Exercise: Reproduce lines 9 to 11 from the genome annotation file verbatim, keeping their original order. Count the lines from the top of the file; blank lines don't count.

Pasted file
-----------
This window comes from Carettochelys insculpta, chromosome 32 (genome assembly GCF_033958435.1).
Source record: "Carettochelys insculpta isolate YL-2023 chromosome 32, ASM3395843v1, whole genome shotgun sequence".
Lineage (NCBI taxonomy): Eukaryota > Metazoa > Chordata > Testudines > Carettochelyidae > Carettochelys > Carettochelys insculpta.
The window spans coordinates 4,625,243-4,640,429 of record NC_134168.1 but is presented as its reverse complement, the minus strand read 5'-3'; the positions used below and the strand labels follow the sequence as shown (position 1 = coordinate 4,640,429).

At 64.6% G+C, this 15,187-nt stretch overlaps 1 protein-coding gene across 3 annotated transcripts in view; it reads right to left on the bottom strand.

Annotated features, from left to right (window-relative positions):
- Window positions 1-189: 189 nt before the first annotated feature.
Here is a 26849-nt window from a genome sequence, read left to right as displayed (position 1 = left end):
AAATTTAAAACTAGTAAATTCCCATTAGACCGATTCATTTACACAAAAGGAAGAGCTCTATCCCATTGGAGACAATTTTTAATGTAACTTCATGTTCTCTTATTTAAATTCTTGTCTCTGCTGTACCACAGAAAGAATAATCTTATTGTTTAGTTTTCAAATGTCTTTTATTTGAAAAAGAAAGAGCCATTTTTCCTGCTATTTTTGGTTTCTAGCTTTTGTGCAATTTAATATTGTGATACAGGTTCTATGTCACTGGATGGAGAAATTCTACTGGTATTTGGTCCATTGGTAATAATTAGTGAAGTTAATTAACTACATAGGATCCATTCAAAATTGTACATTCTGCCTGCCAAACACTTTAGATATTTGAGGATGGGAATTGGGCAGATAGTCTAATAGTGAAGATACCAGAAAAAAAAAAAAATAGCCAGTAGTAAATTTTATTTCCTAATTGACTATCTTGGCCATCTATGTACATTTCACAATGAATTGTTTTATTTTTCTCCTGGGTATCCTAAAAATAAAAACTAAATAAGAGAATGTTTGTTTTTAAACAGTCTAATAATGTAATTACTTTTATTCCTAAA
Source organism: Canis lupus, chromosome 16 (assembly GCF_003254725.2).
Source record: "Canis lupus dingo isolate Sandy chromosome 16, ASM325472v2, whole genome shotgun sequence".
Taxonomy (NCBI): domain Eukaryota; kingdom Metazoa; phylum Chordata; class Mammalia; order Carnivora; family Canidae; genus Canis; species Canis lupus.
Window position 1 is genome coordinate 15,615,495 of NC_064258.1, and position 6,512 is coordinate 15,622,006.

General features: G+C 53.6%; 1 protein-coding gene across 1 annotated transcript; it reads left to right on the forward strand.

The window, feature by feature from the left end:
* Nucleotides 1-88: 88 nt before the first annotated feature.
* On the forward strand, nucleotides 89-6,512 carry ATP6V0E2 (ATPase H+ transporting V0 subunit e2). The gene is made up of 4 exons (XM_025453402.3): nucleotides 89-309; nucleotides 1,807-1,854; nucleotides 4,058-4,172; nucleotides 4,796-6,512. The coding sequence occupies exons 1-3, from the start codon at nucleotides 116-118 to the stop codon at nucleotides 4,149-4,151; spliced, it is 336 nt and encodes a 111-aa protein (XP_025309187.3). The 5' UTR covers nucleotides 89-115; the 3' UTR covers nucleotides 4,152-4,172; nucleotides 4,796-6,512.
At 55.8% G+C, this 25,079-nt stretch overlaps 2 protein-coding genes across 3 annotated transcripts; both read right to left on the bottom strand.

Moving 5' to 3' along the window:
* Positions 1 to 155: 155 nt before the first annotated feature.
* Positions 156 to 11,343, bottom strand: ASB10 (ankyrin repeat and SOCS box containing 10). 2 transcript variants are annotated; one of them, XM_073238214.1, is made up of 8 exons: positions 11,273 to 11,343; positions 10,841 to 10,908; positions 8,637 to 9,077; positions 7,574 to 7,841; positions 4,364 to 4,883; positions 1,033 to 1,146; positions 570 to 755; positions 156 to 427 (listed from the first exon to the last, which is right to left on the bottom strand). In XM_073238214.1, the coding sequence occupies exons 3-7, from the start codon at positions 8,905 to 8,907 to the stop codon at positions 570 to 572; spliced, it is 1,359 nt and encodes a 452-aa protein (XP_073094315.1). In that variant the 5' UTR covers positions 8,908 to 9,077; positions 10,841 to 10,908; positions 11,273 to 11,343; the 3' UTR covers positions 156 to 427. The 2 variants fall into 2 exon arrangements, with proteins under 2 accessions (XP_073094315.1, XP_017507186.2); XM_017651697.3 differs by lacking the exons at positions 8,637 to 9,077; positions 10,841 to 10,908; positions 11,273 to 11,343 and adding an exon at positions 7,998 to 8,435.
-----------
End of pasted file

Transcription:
AAATTTAAAACTAGTAAATTCCCATTAGACCGATTCATTTACACAAAAGGAAGAGCTCTATCCCATTGGAGACAATTTTTAATGTAACTTCATGTTCTCTTATTTAAATTCTTGTCTCTGCTGTACCACAGAAAGAATAATCTTATTGTTTAGTTTTCAAATGTCTTTTATTTGAAAAAGAAAGAGCCATTTTTCCTGCTATTTTTGGTTTCTAGCTTTTGTGCAATTTAATATTGTGATACAGGTTCTATGTCACTGGATGGAGAAATTCTACTGGTATTTGGTCCATTGGTAATAATTAGTGAAGTTAATTAACTACATAGGATCCATTCAAAATTGTACATTCTGCCTGCCAAACACTTTAGATATTTGAGGATGGGAATTGGGCAGATAGTCTAATAGTGAAGATACCAGAAAAAAAAAAAAATAGCCAGTAGTAAATTTTATTTCCTAATTGACTATCTTGGCCATCTATGTACATTTCACAATGAATTGTTTTATTTTTCTCCTGGGTATCCTAAAAATAAAAACTAAATAAGAGAATGTTTGTTTTTAAACAGTCTAATAATGTAATTACTTTTATTCCTAAA
Source organism: Canis lupus, chromosome 16 (assembly GCF_003254725.2).
Source record: "Canis lupus dingo isolate Sandy chromosome 16, ASM325472v2, whole genome shotgun sequence".